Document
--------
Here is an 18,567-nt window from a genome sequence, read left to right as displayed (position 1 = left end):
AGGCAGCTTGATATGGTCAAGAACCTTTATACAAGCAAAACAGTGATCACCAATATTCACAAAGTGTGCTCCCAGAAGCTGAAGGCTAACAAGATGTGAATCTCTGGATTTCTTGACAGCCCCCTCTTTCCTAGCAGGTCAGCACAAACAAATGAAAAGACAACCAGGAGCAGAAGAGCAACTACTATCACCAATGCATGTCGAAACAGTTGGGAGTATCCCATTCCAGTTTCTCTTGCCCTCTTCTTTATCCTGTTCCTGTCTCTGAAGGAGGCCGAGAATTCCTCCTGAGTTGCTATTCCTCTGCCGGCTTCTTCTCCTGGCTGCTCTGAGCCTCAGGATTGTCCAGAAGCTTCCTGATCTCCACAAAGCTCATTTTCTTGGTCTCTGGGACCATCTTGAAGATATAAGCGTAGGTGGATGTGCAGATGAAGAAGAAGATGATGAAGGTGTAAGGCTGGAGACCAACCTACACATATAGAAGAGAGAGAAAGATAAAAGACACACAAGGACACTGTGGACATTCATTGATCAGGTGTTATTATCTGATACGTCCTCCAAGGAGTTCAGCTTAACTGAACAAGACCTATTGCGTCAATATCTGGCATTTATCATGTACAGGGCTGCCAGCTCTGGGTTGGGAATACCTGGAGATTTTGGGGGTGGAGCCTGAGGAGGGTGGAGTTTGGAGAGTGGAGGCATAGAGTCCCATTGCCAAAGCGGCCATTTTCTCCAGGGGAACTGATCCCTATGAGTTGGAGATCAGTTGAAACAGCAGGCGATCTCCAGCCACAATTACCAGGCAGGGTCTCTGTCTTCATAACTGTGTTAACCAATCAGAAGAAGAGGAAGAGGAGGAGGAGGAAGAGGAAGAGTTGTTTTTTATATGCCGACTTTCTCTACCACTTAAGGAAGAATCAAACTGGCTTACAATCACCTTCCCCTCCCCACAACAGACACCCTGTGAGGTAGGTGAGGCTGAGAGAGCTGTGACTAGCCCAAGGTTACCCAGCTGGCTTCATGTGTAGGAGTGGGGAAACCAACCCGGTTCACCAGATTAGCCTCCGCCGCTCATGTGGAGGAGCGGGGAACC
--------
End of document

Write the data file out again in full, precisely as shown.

Here is an 18,567-nt window from a genome sequence, read left to right as displayed (position 1 = left end):
AGGCAGCTTGATATGGTCAAGAACCTTTATACAAGCAAAACAGTGATCACCAATATTCACAAAGTGTGCTCCCAGAAGCTGAAGGCTAACAAGATGTGAATCTCTGGATTTCTTGACAGCCCCCTCTTTCCTAGCAGGTCAGCACAAACAAATGAAAAGACAACCAGGAGCAGAAGAGCAACTACTATCACCAATGCATGTCGAAACAGTTGGGAGTATCCCATTCCAGTTTCTCTTGCCCTCTTCTTTATCCTGTTCCTGTCTCTGAAGGAGGCCGAGAATTCCTCCTGAGTTGCTATTCCTCTGCCGGCTTCTTCTCCTGGCTGCTCTGAGCCTCAGGATTGTCCAGAAGCTTCCTGATCTCCACAAAGCTCATTTTCTTGGTCTCTGGGACCATCTTGAAGATATAAGCGTAGGTGGATGTGCAGATGAAGAAGAAGATGATGAAGGTGTAAGGCTGGAGACCAACCTACACATATAGAAGAGAGAGAAAGATAAAAGACACACAAGGACACTGTGGACATTCATTGATCAGGTGTTATTATCTGATACGTCCTCCAAGGAGTTCAGCTTAACTGAACAAGACCTATTGCGTCAATATCTGGCATTTATCATGTACAGGGCTGCCAGCTCTGGGTTGGGAATACCTGGAGATTTTGGGGGTGGAGCCTGAGGAGGGTGGAGTTTGGAGAGTGGAGGCATAGAGTCCCATTGCCAAAGCGGCCATTTTCTCCAGGGGAACTGATCCCTATGAGTTGGAGATCAGTTGAAACAGCAGGCGATCTCCAGCCACAATTACCAGGCAGGGTCTCTGTCTTCATAACTGTGTTAACCAATCAGAAGAAGAGGAAGAGGAGGAGGAGGAAGAGGAAGAGTTGTTTTTTATATGCCGACTTTCTCTACCACTTAAGGAAGAATCAAACTGGCTTACAATCACCTTCCCCTCCCCACAACAGACACCCTGTGAGGTAGGTGAGGCTGAGAGAGCTGTGACTAGCCCAAGGTTACCCAGCTGGCTTCATGTGTAGGAGTGGGGAAACCAACCCGGTTCACCAGATTAGCCTCCGCCGCTCATGTGGAGGAGCGGGGAACC